The trendy talking point of blaming projected deficits on “tax cuts for the rich” is flatly absurd.

Both individual income taxes and overall federal taxes have long been a surprisingly constant percentage of GDP—8% and 18%, respectively— regardless of top tax rates on salaries, small business and investors. It follows that the only reliable way to raise real federal revenues over time is to raise real GDP.

Mr. Reynolds is a senior fellow with the Cato Institute and the author of “Income and Wealth” (Greenwood Press 2006).

Why Koch Industries Is Speaking Out

Your Declaration of Independence from Obama and Pelosi

Do you remember the Contract with America? Millions of Americans came together to demand action from Washington on issues ranging from abortion and gun rights to out of control spending and regulation. And we won. Conservative candidates swept the polls and held back Washington’s power grabs, waste and self-indulgence for almost a decade. That was 16 years ago. Since then, politicians have abandoned America. Election after election, we see the same results. Incumbents get comfortable, outsiders become insiders, and before we know it… everything we worked for vanishes in the haze of bloated budgets, waves of illegal immigration, and outbursts of federal power. It’s time for a new Contract. We have gathered the 10 most important conservative issues into a list that we demand action and adherence to

Declaration of Independence
We, the undersigned American voters, are disgusted with the antagonism of many of our elected and appointed government officials toward American values, their violations of their oaths to uphold our Constitution, and their manifest disdain for our God-given, constitutional rights and liberty. The words and deeds which have come from such an attitude have made our federal government the most serious threat to the safety and freedom of Americans in our time.
You, our elected and/or appointed officials, are our representatives. Your authority over us is not unlimited: it is limited by our fundamental law, our Constitution. We expect you to uphold, not subvert, our fundamental values. We expect you to abide by your oath to support our Constitution. If you represent us, you should publicly support—in action as well as in speech—at least the following American principles:

Article I: Limited Government
The federal government has been given clearly limited and defined powers in the Constitution in order to preserve our freedom. The idea of Big Government running every aspect of our lives—from healthcare to the cars we drive—is revolting and unconstitutional. The founding fathers designed separation of powers with checks and balances into the Constitution to decentralize power and preserve our liberty. A constitutional amendment requiring term limits for all publically elected officials is necessary. Presidents, congressmen, senators, and judges who violate the Constitution’s limit on the powers of their offices—and do not work to prevent other officials’ transgressions of those limits—must be removed from office.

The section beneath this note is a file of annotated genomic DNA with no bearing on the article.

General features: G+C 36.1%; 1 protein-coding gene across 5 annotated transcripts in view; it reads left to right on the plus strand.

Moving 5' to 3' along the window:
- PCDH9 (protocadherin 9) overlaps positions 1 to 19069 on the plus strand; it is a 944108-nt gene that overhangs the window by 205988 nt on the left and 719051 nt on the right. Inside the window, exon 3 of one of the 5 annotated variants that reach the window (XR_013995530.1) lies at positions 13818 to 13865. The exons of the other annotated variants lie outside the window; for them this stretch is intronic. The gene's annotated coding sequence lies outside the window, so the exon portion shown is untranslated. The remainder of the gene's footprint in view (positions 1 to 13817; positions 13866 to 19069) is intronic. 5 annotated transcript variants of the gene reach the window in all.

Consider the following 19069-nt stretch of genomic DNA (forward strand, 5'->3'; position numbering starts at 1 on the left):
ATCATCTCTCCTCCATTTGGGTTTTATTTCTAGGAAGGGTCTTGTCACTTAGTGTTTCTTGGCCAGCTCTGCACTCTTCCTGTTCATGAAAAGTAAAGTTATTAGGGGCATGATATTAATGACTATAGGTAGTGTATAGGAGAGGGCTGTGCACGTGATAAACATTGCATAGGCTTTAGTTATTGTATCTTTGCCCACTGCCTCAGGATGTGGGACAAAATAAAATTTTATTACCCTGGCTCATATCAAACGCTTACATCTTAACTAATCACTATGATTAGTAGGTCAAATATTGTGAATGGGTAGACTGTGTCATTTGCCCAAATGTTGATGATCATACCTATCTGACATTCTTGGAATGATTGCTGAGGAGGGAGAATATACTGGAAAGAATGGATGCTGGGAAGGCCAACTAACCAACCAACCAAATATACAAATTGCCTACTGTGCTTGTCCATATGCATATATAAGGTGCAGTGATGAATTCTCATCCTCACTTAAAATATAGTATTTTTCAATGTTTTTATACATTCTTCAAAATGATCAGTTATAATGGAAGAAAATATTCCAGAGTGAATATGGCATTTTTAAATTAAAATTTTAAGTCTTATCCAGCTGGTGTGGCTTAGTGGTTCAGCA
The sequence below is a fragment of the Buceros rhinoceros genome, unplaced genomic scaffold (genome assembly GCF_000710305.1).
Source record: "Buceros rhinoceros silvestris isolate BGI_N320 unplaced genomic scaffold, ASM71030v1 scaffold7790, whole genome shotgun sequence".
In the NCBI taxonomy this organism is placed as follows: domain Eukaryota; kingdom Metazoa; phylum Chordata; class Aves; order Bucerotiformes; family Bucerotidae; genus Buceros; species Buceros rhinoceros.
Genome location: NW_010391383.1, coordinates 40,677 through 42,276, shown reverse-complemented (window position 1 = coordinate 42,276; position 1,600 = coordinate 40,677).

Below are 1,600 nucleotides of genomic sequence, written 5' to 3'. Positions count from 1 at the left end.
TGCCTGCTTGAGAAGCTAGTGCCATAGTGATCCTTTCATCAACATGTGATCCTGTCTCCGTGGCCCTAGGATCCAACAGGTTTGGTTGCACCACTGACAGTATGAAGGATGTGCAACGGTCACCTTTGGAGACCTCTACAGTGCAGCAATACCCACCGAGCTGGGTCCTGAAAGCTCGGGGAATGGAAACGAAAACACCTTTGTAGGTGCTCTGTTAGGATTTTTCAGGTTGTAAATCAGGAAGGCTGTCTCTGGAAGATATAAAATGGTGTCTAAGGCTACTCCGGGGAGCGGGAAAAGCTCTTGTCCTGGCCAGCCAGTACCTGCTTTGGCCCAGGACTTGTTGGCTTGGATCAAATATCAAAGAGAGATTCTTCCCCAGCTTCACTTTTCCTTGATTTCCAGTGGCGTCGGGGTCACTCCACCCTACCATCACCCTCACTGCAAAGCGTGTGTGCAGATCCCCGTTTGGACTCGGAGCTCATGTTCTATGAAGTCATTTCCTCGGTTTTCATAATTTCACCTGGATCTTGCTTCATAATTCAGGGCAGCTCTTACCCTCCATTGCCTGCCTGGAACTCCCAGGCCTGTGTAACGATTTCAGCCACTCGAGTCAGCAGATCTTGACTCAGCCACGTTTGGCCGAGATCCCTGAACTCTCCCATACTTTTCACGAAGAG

Article II: Gun Rights
The Second Amendment guarantees private citizens the right to keep and bear arms. The federal government has no authority to restrict this right in any way, shape, or form. Federal officials who do so must be removed from office.

Article III: Courts
Judges should interpret the law by studying the intentions of the framers of the Constitution and its amendments, and by adhering to legal precedents which are based squarely on those intentions. Judges who legislate—or amend our Constitution—from the bench must be removed from the bench.

Article IV: Federal Spending
Unconstitutional legislation and fiscal irresponsibility have produced out-of-control deficit spending that is crippling our future—and our children’s and grandchildren’s. The only way to bring Congress under control is to restrict how much they can tax and spend and one way to accomplish this is through a balanced budget amendment. Legislators and presidents who engage in uncontrolled spending must be removed from office.

Article V: Energy
Americans should be free to pursue energy options which use our own resources, don’t tax us to subsidize politically-favored groups, and don’t enslave us to foreign countries. We need sensible, constitutional environmental rules—not environmentalist extremism—the removal of impediments to the development of nuclear and other forms of energy, and freedom to drill in Anwar and elsewhere. Politicians who stand in the way of energy independence must be removed from office.

Article VI: Personal Responsibility
Government handouts in any form take from some to give to others and create dependence. Government does not exist to provide for its citizens and our Constitution does not authorize such legalized theft. Current federal compensation programs, including “corporate welfare”, should be phased out—and politicians who advocate such things should be removed from office.

Article VII: National Defense

A strong national defense is a constitutional as well as a practical necessity in this hostile world. Our citizens and our national interests must be protected. Terrorists should be tried in military tribunals and not given the rights of American citizens that so many of our troops have died to defend. Our military forces must be kept second-to-none: by a large margin. Politicians and officials who weaken our national defenses must be removed from office.

Article VIII: Borders
Secure borders are essential to the defense of our lives, liberty, and property. There is a legal way to come to this country and we welcome those who do so. Those who do not are breaking the law and should be treated as criminals. Amnesty is not an option for those who came here illegally. Politicians who advocate anything less must be removed from office.

Article IX: Right to Life
Human life unquestionably begins at conception. Ending the life of an unborn child via abortion is murder, is truly unconstitutional, and must be outlawed. Politicians whose character does not agree with this must be removed from office.

Article X: States Rights
The Tenth Amendment states, “The powers not delegated to the United States by the Constitution, nor prohibited by it to the States, are reserved to the States respectively, or to the people.” The federal government has usurped many powers from the state governments. These powers must be returned to the respective states—for the sake of constitutionality and of our freedom. Politicians who oppose states’ rights must be removed from office.

CONCLUSION:
We the people of these United States declare that we will support candidates who support these principles and work against those who violate them.